… mais le divorce est facile.
Lockdown is putting more pressure on relationships than ever before. Couples should be able to separate peacefully without apportioning blame.
COVID-19 harms older people most. Now more than ever they need an advocate to protect their rights and their health.
Healthcare practitioners face a difficult situation – they have the right to be protected, but are legally required to treat patients.
More and more states are allowing people to use Zoom to finish their wills.
Dying without a will can cause all sorts of problems for families.
Fears of looming totalitarianism are unfounded, despite some valid concerns about new COVID-19 laws.
Legal challenges to New Zealand's strict early lockdown rules will test how far a government can go in a public health emergency.
A demonstrator holds signs calling for more PPE outside St Thomas’ Hospital, London, April 2020.
Kirsty O'Connor/PA Wire/PA Images
More than 100 healthcare workers in the UK have died from COVID-19 – for some, the government's £60,000 payout will not be enough.
Justice cannot be served if those before the courts don’t understand proceedings.
Most of the accused in criminal cases in South Africa would not be able to understand the record of their court proceedings.
Police keeping a safe distance from patients awaiting COVID-19 tests at a New York hospital.
John Minchillo/AP Photo
With officers being hit by illness, arrests have dropped during the coronavirus crisis. Meanwhile crime rates have remained static, or even fallen. Is it time to rethink policing?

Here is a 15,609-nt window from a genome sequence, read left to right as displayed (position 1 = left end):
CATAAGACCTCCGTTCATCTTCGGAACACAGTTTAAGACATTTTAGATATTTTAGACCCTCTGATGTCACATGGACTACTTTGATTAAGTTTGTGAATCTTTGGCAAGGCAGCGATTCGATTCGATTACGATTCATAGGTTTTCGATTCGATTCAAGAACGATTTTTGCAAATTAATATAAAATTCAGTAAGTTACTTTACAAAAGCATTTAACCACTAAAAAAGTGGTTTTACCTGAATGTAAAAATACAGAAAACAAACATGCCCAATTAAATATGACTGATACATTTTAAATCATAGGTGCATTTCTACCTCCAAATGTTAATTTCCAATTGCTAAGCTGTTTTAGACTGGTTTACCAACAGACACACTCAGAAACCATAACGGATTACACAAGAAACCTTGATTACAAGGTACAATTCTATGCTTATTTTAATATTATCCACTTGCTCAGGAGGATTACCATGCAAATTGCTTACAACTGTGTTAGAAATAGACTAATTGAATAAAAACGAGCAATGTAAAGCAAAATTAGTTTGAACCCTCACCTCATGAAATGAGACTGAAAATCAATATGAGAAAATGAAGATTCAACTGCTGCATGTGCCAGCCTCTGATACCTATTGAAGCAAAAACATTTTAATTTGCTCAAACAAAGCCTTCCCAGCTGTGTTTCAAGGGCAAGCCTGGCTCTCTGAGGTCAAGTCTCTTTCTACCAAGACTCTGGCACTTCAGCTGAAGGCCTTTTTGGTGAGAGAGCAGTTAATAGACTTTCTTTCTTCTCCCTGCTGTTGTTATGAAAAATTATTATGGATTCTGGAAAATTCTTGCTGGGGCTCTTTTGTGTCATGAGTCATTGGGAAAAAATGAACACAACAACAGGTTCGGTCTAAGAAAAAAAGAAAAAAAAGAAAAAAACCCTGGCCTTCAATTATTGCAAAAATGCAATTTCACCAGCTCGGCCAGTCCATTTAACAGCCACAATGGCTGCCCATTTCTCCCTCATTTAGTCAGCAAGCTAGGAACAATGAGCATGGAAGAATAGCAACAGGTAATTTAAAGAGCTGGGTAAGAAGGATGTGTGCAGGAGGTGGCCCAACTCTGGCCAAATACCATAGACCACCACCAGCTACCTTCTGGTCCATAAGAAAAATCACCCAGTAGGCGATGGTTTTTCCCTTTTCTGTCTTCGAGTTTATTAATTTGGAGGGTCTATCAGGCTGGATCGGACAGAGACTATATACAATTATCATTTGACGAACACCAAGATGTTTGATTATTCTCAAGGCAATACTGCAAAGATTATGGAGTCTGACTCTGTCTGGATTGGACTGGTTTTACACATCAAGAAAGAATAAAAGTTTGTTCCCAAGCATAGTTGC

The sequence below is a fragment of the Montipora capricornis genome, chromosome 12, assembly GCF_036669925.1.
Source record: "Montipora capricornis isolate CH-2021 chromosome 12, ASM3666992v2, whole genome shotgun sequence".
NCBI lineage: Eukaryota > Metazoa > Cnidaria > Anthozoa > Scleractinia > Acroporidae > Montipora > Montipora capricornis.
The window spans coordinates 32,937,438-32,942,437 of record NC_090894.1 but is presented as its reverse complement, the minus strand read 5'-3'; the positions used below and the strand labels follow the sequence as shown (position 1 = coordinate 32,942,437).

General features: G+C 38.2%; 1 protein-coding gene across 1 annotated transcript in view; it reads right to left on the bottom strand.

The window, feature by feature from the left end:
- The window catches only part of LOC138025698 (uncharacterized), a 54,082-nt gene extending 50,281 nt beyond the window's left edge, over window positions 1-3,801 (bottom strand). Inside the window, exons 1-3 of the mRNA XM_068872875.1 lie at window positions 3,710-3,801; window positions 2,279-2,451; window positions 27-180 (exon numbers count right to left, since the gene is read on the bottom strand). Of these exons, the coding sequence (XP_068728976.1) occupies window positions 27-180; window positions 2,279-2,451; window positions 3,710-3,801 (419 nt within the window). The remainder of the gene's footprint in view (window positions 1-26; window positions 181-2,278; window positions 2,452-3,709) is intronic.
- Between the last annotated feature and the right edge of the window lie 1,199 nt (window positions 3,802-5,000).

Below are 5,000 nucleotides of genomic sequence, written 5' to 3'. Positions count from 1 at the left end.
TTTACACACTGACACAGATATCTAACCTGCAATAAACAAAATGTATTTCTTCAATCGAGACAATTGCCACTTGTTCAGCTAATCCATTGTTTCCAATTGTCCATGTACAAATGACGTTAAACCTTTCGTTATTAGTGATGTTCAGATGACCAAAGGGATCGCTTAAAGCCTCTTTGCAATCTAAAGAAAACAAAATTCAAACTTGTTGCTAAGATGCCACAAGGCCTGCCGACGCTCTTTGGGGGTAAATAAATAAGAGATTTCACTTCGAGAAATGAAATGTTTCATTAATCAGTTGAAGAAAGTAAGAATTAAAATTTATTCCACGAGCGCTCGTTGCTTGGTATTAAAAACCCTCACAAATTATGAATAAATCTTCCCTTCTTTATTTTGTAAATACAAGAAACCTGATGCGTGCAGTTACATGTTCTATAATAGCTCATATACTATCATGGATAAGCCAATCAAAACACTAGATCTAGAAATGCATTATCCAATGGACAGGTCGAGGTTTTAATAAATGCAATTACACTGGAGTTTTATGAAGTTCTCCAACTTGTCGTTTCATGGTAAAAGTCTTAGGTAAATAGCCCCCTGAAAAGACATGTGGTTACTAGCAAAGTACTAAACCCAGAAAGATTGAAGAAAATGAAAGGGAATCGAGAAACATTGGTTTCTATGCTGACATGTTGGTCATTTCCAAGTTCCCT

AAP Image/Dave Hunt
Many people are unaware of their rights and options if they receive a penalty notice, especially if they think they've done nothing wrong.
The Indonesian government plans to release at least 30,000 detainees to prevent the spread of coronavirus in the country’s overcrowded jails.
Releasing convicts amid the pandemic is not enough. The government should issue a law that provides alternatives to detention to avoid overcrowding.
The NBA suspended its season on March 11, citing the coronavirus risk. A force majeure clause in the NBA contract means players could lose money with each canceled game.
AP Photo/Rich Pedroncelli
The COVID-19 pandemic is forcing companies, universities and even the NBA to break contracts. What does the law say about liability in a situation like this, and does the money have to be returned?
The drugs needed for abortion are safer than penicillin.
What message is Attorney General William Barr sending citizens in defying court order?
Nicholas Kamm/AFP via Getty Images
Could defiance of court orders at the highest level undermine the Constitution's authority in the eyes of American citizens?
A bus carrying British nationals from the city of Wuhan in China, leaves at RAF Brize Norton in Oxfordshire.
It is now legal in England to isolate people against their wishes to prevent the spread of coronavirus.
You’d thinking flying in a plane would be more dangerous than driving a car. In reality it’s much safer, partly because the aviation industry is heavily regulated. Airlines must stick to strict standards…
Psychological abuse and controlling behaviours can be apparent before perpetrators murder their partners. So let's take these coercive behaviours more seriously and make them a crime.
The ability to prosecute alleged domestic abuse cases without the support of the victim is vital.
There are no criminal provisions around slavery in 49% of world nations, groundbreaking new legal research finds.
In 1948, as Cecil George Harris lay dying after a tractor accident, he scratched a final message into the vehicle’s fender.
illustration supplied by: Impact Studios/Dinalie Dabarera.
Courts have had to consider whether an eggshell, a tractor fender, a petticoat hem, graffiti on a wall, and a poem might be valid wills. They've shown surprising flexibility in judgment.